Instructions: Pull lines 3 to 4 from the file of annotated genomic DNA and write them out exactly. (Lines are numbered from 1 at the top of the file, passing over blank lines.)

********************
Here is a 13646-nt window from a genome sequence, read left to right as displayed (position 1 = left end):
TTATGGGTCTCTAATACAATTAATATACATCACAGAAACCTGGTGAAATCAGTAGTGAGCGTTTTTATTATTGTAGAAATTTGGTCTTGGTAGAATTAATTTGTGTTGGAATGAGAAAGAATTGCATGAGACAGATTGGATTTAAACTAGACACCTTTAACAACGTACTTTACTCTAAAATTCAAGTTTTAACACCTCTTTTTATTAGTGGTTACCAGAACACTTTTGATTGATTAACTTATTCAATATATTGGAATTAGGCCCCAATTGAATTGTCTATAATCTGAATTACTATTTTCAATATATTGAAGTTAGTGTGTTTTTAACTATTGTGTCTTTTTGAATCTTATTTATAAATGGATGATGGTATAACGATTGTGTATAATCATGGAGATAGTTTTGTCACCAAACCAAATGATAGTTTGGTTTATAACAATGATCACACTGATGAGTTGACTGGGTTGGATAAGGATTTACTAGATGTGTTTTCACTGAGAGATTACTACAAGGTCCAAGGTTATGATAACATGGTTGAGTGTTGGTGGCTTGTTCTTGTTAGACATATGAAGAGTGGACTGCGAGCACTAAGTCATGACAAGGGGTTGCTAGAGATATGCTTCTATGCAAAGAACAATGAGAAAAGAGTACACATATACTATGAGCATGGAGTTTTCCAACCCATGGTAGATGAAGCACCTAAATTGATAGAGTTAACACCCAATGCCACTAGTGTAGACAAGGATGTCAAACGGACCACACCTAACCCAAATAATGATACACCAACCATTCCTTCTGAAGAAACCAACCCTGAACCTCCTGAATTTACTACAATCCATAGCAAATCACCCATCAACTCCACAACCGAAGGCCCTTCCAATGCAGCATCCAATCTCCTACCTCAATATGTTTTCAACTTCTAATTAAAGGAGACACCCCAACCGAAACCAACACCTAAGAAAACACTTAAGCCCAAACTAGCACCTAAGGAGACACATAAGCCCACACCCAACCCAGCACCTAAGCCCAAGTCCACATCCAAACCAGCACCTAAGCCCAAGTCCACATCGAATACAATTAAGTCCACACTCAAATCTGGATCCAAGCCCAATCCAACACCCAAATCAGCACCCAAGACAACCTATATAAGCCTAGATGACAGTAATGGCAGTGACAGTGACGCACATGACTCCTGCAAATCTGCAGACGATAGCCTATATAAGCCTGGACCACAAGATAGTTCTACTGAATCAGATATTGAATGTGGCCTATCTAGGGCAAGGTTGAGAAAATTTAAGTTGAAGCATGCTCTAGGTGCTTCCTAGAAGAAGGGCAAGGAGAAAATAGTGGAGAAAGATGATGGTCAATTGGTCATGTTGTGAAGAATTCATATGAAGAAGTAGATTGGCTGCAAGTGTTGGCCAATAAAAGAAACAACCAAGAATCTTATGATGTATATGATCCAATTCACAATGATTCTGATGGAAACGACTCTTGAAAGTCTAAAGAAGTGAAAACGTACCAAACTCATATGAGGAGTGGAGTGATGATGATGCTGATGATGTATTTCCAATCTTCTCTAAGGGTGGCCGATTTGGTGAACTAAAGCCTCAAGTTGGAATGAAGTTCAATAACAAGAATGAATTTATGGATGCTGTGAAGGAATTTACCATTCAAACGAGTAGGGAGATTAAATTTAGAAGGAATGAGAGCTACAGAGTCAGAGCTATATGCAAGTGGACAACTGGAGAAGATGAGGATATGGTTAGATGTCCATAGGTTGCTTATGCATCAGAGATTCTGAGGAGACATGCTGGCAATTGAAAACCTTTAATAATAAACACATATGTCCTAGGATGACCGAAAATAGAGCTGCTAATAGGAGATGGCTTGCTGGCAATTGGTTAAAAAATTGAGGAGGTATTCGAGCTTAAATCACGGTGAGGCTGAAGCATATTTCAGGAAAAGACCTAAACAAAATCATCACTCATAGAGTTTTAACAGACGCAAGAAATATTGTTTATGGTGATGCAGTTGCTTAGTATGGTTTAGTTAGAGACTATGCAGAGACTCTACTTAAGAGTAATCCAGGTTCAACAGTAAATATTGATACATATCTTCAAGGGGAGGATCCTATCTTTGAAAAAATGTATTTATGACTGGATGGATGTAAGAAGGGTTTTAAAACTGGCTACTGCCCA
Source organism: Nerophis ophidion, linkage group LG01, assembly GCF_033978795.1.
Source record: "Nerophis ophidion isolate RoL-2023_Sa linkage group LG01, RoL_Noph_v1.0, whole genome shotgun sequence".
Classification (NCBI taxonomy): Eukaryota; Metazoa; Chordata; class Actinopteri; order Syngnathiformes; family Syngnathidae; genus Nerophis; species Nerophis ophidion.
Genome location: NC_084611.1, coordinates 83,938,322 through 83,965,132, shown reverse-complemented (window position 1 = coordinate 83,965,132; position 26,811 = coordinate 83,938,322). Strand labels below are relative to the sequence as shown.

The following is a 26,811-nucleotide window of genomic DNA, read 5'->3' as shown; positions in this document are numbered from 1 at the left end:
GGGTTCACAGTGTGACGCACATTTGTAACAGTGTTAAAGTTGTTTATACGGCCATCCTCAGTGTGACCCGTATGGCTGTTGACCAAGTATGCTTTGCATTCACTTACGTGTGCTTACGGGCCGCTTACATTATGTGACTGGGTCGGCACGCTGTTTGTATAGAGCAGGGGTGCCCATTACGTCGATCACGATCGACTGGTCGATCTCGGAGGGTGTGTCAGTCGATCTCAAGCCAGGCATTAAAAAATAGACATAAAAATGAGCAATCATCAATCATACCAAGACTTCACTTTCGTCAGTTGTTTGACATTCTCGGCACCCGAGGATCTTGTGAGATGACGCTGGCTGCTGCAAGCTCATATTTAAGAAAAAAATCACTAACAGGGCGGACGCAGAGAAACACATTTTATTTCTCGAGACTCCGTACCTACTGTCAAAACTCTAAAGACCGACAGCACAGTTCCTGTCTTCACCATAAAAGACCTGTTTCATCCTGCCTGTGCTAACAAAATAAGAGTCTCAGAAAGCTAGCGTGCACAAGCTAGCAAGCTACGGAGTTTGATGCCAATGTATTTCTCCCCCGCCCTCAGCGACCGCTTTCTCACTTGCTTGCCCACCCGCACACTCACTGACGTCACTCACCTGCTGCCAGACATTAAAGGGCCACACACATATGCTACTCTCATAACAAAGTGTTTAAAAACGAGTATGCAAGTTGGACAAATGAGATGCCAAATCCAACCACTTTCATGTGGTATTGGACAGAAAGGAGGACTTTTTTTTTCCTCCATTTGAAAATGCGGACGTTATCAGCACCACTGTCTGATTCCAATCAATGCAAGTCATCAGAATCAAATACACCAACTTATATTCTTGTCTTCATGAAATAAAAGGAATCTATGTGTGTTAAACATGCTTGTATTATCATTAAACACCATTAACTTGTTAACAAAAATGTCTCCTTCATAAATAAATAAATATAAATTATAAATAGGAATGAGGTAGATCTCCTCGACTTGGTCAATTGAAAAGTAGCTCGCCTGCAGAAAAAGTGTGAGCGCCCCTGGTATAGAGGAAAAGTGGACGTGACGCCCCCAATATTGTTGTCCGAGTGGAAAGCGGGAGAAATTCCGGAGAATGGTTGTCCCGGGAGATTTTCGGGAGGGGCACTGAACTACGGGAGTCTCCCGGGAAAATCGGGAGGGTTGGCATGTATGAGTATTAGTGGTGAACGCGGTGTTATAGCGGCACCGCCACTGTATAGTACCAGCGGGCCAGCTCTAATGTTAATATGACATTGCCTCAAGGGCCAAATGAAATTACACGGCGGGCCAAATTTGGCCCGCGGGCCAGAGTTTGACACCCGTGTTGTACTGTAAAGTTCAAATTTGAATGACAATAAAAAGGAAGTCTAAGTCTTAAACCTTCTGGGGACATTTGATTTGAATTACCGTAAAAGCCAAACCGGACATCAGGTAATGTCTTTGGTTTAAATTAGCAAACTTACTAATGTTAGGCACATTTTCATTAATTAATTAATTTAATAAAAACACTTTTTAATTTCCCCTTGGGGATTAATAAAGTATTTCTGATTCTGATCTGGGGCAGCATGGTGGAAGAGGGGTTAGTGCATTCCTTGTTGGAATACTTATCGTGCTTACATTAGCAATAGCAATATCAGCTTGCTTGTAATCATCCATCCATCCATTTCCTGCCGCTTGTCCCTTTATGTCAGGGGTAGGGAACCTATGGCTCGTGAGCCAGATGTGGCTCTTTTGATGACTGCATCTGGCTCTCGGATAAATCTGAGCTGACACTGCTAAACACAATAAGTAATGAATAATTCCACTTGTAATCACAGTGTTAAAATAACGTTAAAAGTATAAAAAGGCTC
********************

Source organism: Nerophis ophidion, linkage group LG01, assembly GCF_033978795.1.
Source record: "Nerophis ophidion isolate RoL-2023_Sa linkage group LG01, RoL_Noph_v1.0, whole genome shotgun sequence".